Over the last 15 years Dolphin has developed an extensive body of work exploring issues of fandom and idolatry, often with a meticulous and highly crafted approach to making. A graffiti-strewn door, lyrics carved into a vinyl record, a heavily worn bench carved with messages to a recently departed rock star, Dolphin offers sacred sites for a secular age. While Dolphin's sculptures often have the look of something found, they are laboriously constructed using materials such as plaster, tip-ex, biro, felt-tips and graphite pencil. The artist harnesses readily available and cheap materials found in hobby stores and office stationary cupboards. Dolphin elides the materials of the workplace and the home, focusing our attention on issues of labour and time.
In new works such as 660 Hits (2016) Dolphin smashes up an electric guitar, filming the process and then painstakingly re-assembling it. The gesture recalls Jimi Hendrix smashing his guitar on stage in the late Sixties. The seemingly impromptu act of public catharsis was, in fact, the suggestion of Hendrix's manager. This iconic act of rebellion was a carefully choreographed piece of PR. The smashed guitar is a motif within the history of rock music and one can look towards Kurt Cobain's ironic rehabilitation of the act in the Nineties as an attempt to amplify the uneasiness between authenticity and artifice. By smashing and then repairing his guitar, Dolphin rewinds the choreographed moment(s) of destruction(s), with the ameliorative gesture of repair.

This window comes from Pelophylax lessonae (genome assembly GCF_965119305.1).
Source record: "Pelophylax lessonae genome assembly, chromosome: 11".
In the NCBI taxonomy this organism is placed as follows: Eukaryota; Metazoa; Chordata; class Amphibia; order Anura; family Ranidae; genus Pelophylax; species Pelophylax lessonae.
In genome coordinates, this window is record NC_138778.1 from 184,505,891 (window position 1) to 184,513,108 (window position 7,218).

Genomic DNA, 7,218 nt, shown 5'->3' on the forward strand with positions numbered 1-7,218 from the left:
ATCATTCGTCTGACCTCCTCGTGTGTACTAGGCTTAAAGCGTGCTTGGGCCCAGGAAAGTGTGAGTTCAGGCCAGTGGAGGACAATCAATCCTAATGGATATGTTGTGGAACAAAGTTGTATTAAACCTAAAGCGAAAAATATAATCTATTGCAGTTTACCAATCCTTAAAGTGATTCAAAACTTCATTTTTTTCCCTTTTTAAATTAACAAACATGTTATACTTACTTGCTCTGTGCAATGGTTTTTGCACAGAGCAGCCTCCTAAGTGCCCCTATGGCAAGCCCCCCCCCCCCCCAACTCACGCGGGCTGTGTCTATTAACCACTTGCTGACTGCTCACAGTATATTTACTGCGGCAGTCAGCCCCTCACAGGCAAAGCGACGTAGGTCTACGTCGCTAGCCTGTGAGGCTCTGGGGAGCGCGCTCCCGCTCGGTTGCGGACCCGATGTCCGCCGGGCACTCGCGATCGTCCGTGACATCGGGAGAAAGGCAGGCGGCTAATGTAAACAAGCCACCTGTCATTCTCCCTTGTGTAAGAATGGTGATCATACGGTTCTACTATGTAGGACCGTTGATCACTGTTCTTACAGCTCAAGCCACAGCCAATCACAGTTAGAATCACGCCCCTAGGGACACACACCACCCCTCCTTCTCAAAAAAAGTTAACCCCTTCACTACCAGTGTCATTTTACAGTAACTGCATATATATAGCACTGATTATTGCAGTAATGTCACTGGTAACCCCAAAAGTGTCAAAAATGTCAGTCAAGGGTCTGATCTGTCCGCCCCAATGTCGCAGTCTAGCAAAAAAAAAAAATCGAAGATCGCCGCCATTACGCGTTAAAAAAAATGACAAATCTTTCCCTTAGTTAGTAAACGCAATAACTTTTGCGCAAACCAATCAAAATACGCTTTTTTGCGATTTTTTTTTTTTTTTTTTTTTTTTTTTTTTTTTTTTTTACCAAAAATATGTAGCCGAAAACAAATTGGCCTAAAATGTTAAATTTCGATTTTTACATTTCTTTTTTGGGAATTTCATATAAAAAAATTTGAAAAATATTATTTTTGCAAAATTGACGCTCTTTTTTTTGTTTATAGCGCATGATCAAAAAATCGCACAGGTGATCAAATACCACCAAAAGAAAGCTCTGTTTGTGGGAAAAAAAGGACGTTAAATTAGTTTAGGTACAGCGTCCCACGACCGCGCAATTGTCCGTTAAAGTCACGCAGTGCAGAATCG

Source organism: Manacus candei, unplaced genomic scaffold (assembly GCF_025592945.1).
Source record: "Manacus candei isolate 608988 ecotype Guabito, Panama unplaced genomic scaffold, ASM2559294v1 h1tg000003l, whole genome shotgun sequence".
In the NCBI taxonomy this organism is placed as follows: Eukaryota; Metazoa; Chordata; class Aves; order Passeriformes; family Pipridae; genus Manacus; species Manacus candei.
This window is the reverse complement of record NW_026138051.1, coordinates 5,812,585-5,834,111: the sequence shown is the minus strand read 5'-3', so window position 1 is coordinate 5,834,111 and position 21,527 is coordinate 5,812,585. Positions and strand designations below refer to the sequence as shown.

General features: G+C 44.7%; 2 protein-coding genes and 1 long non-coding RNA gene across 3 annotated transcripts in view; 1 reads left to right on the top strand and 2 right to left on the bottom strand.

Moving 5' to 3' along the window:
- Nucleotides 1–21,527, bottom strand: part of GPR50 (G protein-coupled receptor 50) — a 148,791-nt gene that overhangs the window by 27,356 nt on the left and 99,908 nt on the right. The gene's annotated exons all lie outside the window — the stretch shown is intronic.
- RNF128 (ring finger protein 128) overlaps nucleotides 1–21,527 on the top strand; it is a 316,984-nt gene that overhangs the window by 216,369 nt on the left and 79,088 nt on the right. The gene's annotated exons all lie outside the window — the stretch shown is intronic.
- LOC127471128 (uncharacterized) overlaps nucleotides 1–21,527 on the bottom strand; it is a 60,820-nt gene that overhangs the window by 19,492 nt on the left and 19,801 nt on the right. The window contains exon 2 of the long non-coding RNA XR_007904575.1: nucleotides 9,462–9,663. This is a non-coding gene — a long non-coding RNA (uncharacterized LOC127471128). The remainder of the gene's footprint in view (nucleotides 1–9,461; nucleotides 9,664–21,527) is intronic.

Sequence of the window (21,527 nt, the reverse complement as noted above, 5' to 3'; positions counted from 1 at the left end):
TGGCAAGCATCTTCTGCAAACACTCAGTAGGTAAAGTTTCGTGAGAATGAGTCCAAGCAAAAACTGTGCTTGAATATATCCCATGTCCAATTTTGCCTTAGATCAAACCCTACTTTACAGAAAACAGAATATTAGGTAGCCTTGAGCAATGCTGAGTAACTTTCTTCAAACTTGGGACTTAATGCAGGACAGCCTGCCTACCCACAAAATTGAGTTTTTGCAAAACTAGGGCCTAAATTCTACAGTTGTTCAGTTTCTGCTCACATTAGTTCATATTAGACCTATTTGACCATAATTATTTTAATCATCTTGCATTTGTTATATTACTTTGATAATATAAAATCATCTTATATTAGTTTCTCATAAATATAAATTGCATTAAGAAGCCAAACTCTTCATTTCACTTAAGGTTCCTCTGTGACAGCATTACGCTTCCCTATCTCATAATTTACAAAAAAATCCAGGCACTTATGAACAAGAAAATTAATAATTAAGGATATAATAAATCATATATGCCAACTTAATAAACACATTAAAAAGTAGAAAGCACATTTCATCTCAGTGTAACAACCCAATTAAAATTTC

More recently, Dolphin has started to invert these forms of idolatry by asking amateur artists found online to draw portraits of him from a brief description. The drawings, Self Portrait By Others (2014 - ongoing), are at points surreal, affectionate and comical. The work operates as a type of anthropology, perhaps revealing more about the authors of the work than the represented subject. In a similar gesture, Dolphin has invited the musician Jad Fair to compose a song about him based on a brief description and a variety of musicians responding to abstract instructions given by the artist which acts as a soundtrack to the exhibition; Richard Skelton, David Grubbs, FM Einhert, Dean McPhee and Santa Sprees.
Running through all of Dolphin's work of the last 15 years is an interest in how we construct our own identities through the identification of others. While cultural activity is often communal and social; listening to music, just like making art, often involves deeply personal acts of withdrawal. Situated somewhere between a hobby and work, making art in the studio requires a particular type of semi-private labour.
The exhibition at NGCA coincides with further presentations of new work by Dolphin at Tyneside Cinema, Newcastle and National Glass Centre, Sunderland and will be supplemented with a series of new essays written on the artist as well as an extensive public programme of events.
Graham Dolphin (B. 1972) is based in Newcastle upon Tyne.
Recent solo exhibitions include Stockholm Music & Art Festival, RIP Lora Reynolds Gallery, Austin, View, David Risley Gallery Copenhagen. Recent group exhibitions include The Curves of the Needle, BALTIC 39, The Secret Self, NEST, Are You Alright? Museum of Contemporary Art Toronto.